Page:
By Winslow Myers
Eight days of rafting down the Colorado River in the Grand Canyon with my daughter promised to be an exceptional experience. Introducing myself to a fellow voyager, a Texan, I joked that surely Texas wasn’t really planning to secede, because it would be a pain to have to obtain a visa to visit Austin. This didn’t seem to go over very well.
We had little in common except perhaps the experience of the river and the canyon. Sleeping outside in the dry 90 degree heat at night, we shared the closeness of the stars ringed by looming black towers of stone, stars that included a spiral arm of the Milky Way, a faint mist of light that feathered across the more familiar constellations.
Later, after a short hike up through narrowing walls of smooth stone, with no advance warning, we came upon a string quartet playing Elgar! Waterproofing their instruments, the musicians had arrived safely by raft to concertize in this most wildly improbable of venues.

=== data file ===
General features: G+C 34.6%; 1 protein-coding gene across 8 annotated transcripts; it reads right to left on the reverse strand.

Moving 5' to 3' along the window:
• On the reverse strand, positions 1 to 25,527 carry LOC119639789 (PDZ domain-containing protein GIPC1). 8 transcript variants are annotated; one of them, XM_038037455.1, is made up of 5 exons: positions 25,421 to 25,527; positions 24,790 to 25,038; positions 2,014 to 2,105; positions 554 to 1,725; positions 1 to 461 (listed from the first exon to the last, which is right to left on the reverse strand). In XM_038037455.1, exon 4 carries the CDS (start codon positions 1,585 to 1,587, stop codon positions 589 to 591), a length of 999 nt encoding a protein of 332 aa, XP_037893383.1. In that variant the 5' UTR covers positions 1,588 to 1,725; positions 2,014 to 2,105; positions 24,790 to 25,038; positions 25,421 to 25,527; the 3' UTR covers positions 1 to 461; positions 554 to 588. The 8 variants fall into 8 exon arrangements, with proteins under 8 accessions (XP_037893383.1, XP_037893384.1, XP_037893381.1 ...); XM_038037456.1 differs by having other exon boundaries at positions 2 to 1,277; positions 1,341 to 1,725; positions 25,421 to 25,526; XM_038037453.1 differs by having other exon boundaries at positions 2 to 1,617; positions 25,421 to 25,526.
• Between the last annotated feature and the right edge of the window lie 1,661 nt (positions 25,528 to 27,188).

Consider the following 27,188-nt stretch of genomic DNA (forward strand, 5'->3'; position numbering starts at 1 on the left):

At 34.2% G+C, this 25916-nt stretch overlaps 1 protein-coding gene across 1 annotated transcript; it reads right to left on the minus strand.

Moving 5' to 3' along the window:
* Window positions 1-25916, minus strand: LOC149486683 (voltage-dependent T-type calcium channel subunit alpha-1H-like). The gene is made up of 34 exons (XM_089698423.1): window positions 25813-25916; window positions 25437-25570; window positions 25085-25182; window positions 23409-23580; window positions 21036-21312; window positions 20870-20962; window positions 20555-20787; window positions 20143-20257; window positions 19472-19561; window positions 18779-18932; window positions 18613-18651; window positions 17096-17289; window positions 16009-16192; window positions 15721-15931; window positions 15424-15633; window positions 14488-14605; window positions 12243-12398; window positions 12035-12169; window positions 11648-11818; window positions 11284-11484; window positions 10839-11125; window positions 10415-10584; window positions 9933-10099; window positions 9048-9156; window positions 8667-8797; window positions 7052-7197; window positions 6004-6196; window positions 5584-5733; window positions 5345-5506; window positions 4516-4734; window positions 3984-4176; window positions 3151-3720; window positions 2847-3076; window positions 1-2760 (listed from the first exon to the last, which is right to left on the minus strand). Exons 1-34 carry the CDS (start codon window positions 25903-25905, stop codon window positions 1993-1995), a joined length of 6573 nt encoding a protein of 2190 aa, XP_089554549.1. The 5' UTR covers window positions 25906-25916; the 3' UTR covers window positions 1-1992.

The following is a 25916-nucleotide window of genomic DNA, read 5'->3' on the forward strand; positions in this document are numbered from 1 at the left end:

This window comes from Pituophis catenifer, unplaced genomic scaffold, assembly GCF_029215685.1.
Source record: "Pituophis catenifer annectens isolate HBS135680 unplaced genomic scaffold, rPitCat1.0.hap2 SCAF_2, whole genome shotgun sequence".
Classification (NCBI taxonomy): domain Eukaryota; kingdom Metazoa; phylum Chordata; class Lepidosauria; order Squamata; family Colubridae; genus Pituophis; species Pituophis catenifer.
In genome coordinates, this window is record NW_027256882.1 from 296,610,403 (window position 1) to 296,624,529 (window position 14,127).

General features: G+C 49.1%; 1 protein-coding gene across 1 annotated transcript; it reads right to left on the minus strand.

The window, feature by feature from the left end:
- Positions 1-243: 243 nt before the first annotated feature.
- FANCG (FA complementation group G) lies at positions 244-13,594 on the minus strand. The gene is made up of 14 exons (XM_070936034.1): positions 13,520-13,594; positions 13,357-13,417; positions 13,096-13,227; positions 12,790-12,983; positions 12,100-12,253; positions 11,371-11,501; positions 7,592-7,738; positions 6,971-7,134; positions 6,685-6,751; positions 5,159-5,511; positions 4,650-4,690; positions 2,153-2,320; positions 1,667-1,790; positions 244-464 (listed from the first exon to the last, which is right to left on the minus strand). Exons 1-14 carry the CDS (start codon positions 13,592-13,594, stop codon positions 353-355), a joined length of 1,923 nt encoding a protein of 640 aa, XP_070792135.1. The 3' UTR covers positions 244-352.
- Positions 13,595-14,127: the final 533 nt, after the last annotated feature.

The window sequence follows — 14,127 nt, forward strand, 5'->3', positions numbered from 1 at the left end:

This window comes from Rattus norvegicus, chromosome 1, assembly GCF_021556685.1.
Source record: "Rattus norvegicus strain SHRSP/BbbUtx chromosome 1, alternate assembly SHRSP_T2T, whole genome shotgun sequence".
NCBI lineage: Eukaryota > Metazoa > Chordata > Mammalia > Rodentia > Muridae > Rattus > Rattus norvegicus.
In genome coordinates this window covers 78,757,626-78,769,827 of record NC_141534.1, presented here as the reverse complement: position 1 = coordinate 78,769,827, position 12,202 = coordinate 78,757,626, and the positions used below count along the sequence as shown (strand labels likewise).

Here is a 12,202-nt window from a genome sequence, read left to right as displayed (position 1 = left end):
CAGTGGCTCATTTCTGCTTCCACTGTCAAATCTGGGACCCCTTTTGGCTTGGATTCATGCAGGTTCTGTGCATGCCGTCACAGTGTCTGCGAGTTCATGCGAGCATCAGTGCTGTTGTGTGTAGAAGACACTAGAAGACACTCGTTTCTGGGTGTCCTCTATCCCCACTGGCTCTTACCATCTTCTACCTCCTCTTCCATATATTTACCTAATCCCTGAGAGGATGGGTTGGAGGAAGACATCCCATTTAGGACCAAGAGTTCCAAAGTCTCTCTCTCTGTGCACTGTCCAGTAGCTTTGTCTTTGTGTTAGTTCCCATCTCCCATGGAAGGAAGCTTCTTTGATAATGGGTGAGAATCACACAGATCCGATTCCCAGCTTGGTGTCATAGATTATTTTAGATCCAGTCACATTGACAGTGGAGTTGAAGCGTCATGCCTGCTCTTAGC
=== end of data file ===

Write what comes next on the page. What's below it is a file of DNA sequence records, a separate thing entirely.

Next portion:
The music drew us into the larger conversation of the universe with itself: an enigmatically self-organizing system had crushed and melted and swirled titanic masses of rock, which over hundreds of millions of years sank below and rose again above great seas, leaching out elements that combined into the first forms of cellular life—life that became self-sentient and sawed down other woody forms of life to fashion cellos to play notes derived from harmonies already built into the cosmos, harmonies drawn forth into distinct combinations by the mind of Bach or Elgar, now conveyed to insect-bitten, sweaty river voyagers by these generous performers.
Call this unfolding creative process God or evolution or what you will; we were in it together, regardless of the lack of a conversation that might have led to some affirmation of our group’s interdependence as citizens of one country, or at least as humans on one planet. Secession from the universe is not an option—even for Texas.
Winslow Myers, syndicated by PeaceVoice, author of ‘Living Beyond War: A Citizen’s Guide,’ serves on the advisory board of the War Preventive Initiative.